Of course, the never forgotten, We don’t save them, you might want to run that by Paul, 1 Corinthians 9:22, “To the weak became I as weak, that I might gain the weak: I am made all things to all [men], that I might by all means save some.” and Jude 1:21, “Keep yourselves in the love of God, looking for the mercy of our Lord Jesus Christ unto eternal life.  22 And of some have compassion, making a difference: 23 And others save with fear, pulling [them] out of the fire; hating even the garment spotted by the flesh.” of course, our enemies’ never ending tirades of  easy-believe-ism, in complete ignorance of, John 4:15, “The woman saith unto him, Sir, give me this water, that I thirst not, neither come hither to draw.”, Acts 16:31, “And they said, Believe on the Lord Jesus Christ, and thou shalt be saved, and thy house.”, and Revelations 22:17, “And the Spirit and the bride say, Come. And let him that heareth say, Come. And let him that is athirst come. And whosoever will, let him take the water of life freely.” 
And their tireless talk of not all of them get saved, even in light of , 2 Corinthians  2:15 “For we are unto God a sweet savour of Christ, in them that are saved, and in them that perish:  16 To the one [we are] the savour of death unto death; and to the other the savour of life unto life. And who [is] sufficient for these things?  17 For we are not as many, which corrupt the word of God: but as of sincerity, but as of God, in the sight of God speak we in Christ.” 
And of course their applauded what if they aren’t ready according to Ephesians 2:1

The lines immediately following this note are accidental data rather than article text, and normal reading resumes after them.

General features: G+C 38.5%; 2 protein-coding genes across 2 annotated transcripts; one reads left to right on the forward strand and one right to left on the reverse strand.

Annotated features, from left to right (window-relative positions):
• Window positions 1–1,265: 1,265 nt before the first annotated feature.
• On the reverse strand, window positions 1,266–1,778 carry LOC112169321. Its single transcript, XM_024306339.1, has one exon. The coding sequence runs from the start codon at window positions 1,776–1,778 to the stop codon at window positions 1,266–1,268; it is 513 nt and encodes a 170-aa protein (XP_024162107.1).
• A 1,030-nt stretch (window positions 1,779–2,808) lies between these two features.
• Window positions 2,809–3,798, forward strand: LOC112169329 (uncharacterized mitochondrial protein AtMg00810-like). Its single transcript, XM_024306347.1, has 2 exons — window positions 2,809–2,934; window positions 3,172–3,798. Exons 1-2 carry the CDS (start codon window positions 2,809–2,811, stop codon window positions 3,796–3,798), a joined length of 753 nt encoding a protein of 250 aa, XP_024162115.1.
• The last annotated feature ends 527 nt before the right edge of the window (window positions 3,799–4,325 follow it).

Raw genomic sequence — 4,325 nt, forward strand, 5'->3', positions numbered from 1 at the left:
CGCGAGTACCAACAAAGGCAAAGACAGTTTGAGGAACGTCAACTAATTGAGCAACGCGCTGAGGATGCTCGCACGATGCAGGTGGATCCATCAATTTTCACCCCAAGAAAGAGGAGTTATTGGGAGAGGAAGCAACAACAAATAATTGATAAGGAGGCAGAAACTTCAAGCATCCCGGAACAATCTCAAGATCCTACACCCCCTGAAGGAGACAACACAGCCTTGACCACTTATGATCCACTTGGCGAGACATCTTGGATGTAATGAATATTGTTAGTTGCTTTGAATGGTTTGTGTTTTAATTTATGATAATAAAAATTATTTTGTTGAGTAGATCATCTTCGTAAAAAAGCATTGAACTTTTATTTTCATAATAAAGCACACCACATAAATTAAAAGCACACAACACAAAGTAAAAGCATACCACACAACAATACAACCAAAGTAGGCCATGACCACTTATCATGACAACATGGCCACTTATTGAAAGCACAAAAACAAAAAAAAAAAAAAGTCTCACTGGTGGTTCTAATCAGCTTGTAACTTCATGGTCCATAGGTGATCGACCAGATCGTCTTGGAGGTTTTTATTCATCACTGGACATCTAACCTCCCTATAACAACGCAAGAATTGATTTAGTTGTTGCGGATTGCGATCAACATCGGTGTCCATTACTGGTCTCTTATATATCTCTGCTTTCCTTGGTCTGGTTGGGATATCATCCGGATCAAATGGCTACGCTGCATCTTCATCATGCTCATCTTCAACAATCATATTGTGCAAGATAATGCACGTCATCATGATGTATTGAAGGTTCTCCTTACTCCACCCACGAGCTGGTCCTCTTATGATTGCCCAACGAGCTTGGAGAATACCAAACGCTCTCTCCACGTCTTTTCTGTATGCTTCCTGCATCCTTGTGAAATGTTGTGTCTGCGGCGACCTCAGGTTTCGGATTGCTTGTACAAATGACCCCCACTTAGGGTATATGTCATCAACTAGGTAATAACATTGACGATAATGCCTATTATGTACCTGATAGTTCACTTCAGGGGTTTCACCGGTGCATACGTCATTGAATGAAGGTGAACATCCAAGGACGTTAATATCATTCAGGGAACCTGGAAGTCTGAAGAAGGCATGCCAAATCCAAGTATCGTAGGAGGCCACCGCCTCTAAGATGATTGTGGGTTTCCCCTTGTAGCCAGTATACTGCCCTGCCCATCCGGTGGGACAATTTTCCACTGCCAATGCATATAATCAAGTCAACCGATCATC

“And you [hath he quickened], who were dead in trespasses and sins; 2 Wherein in time past ye walked according to the course of this world, according to the prince of the power of the air, the spirit that now worketh in the children of disobedience: 3 Among whom also we all had our conversation in times past in the lusts of our flesh, fulfilling the desires of the flesh and of the mind; and were by nature the children of wrath, even as others. 4 ¶ But God, who is rich in mercy, for his great love wherewith he loved us, Even when we were dead in sins, hath quickened us together with Christ, (by grace ye are saved;)”  
No one is ever ready till we tell them.  The Gospel is not always easily accepted but we must compel them to accept it by our personality, preparation, and perspiration.
Definitively the Scripture concludes in Luke 14:24, “For I say unto you, That none of those men which were bidden shall taste of my supper.”  “None,” “None of those men which were bidden.” Calvin’s doctrine is dealt a death blow in this final verse.  How is it possible that no one that was bidden (predestined) to come to the supper will taste of it?  Is it possible that irresistible grace was resisted?  “For I say unto you, That none of those men which were bidden shall taste of my supper.”  
Time and again God prepared a table for Israel which they rejected and therefore never tasted of.  Example-He made them wander for forty years in the wilderness to ensure that not one person that he had prepared a table for would taste of it.   Accept the call to the table today because, Oh, what a feast it will be!!!
In reflection, Calvin’s problem was that he never was quite able to separate himself from the Roman view of Scripture. While I believe he was saved, he was wholly inadequate to write doctrinal dissertations of Scripture.  Before you begin to impetuously chase after an Augustinian monk’s writings of Scriptural doctrine consider some discerning thoughts from the mind of a respectful reader.  
Were there no doctrinally correct churches when Calvin realized Rome’s error?  Why didn’t Calvin seek out a new doctrinal advisor rather than attempt to continue to chase his own opinions headlong. Could he not see that was what had lead to Rome’s folly?  Why did Calvin establish his own state held church rather than a New Testament Church?  Why would a New Testament Church pastor bow the knee to an Augustinian monk on a matter as important as salvation by grace?
  I contend Christ’s example, as found here in Luke’s Gospel, is completely accurate. It is a warning not to reject the call, it is a reminder of how you received the call and it is an encouragement to herald the call.